Countess Erzsebet Bathory really existed. Holding absolute power in 16th Century Hungary, she could fulfil all of her monstrous deviant fantasies. When she finally dies, in her walled up castle, she is raised by one who loves her and cannot believe what has been said. Anton, her creator, shortly becomes her devoted lover.
In this excerpt, she is recalling everything she can in order to save him centuries later, from being destroyed for he is close to the great abyss from which no vampire returns.
"There is nothing in my memory after that except just ﬁnding myself in a shadowy place. At ﬁrst I thought I was dead. But then I saw you, my love, looking at me. “I am Anton...” you said. “And you must drink.” You raised a goblet toward me, plain and unadorned. I shook my head but you persisted. “You must for you will die in agony if you do not drink...”
As I saw the goblet come closer to me, I smelled the saltiness and tried to push it away, but you said, “It is my blood...” Raised Calvinist, I knew enough of the Catholic faith to be reminded of the Eucharist. Take this, all of you, and drink from it: this is the cup of my blood, the blood of the new and everlasting covenant... I looked at you and you looked the part! Could it be the Lord? I wondered. Was I forgiven, after all? My many murderous perversions? Was that possible?
Perhaps this was all part of some miracle! I watched you carefully. Handsome with high cheekbones, your eyes intently gazing into mine, you were imploring me to drink. Were you a priest or perhaps the Son of God?! Then, as if hypnotized, I took the goblet and drank. You were pleased I did and told me. “You are safe now...” I recall nothing else after that. Only the feel of your arms as you carried me to a pallet and told me to sleep. “Sleep, my lady, and dream of your new world. The one which has been waiting for you.”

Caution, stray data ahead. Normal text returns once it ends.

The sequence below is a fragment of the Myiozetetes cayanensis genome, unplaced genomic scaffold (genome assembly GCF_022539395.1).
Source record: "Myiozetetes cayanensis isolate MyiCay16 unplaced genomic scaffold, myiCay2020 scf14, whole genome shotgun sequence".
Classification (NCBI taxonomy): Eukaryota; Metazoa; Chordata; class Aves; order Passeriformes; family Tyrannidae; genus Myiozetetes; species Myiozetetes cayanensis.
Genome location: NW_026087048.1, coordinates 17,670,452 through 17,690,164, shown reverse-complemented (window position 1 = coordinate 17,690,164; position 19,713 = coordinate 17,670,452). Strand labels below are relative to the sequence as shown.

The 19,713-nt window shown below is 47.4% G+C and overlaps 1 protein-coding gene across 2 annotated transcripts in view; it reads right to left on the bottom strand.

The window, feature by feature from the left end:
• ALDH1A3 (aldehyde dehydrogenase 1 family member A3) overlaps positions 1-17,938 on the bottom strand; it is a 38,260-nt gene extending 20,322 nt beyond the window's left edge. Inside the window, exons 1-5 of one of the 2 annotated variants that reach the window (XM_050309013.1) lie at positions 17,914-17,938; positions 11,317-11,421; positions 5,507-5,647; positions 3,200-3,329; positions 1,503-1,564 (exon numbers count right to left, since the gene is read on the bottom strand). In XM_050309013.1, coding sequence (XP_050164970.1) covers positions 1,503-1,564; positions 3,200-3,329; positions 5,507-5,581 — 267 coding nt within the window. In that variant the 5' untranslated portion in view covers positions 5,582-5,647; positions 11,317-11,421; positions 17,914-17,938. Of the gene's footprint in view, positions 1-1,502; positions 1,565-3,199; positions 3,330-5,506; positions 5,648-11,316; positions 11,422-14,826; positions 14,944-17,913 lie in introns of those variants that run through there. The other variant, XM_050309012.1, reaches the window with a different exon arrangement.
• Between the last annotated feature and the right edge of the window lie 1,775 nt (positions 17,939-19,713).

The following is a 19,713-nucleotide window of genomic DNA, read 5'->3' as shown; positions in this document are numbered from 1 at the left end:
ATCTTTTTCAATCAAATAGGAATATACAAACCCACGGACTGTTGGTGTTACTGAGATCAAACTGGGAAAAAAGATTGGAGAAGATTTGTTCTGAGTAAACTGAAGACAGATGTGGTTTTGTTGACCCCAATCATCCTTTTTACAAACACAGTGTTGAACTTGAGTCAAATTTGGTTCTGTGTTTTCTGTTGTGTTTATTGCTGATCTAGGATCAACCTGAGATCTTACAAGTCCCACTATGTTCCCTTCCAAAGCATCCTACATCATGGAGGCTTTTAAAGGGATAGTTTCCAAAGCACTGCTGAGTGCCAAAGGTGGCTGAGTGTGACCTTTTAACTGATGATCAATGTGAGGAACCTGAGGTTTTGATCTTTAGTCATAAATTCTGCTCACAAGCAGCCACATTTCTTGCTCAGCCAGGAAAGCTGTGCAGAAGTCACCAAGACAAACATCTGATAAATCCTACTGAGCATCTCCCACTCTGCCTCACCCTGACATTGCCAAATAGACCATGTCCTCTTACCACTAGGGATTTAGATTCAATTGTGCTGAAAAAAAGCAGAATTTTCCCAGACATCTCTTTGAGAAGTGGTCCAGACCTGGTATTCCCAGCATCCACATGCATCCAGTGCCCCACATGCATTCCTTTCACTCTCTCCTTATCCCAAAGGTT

The dream I had was confusing, just an intermingling of shadows and voices, each indeﬁnite, the shadows fuzzy and indistinct. The voices were mere whispers, although I thought I recognized some of them: Darvulia’s and possibly even my mother’s. My mother’s sounded angry and it frightened me, though this did not surprise me. Darvulia’s was kindly. The sound of choked tears dominated her tone. The dream continued and I heard whispers that seemed to come from indistinct people calling to me, encouraging me onward, calming me. Reassuring me. I felt as if I was ﬂoating, I am quite certain of it.
Then you spoke, or at least I think it was you. “You will become used to your new world...just don’t ﬁght it.”
end of excerpt
5 stars "A blood-soaked rendition of the fictional life of a real-life multiple murderer, history's 'Countess Dracula'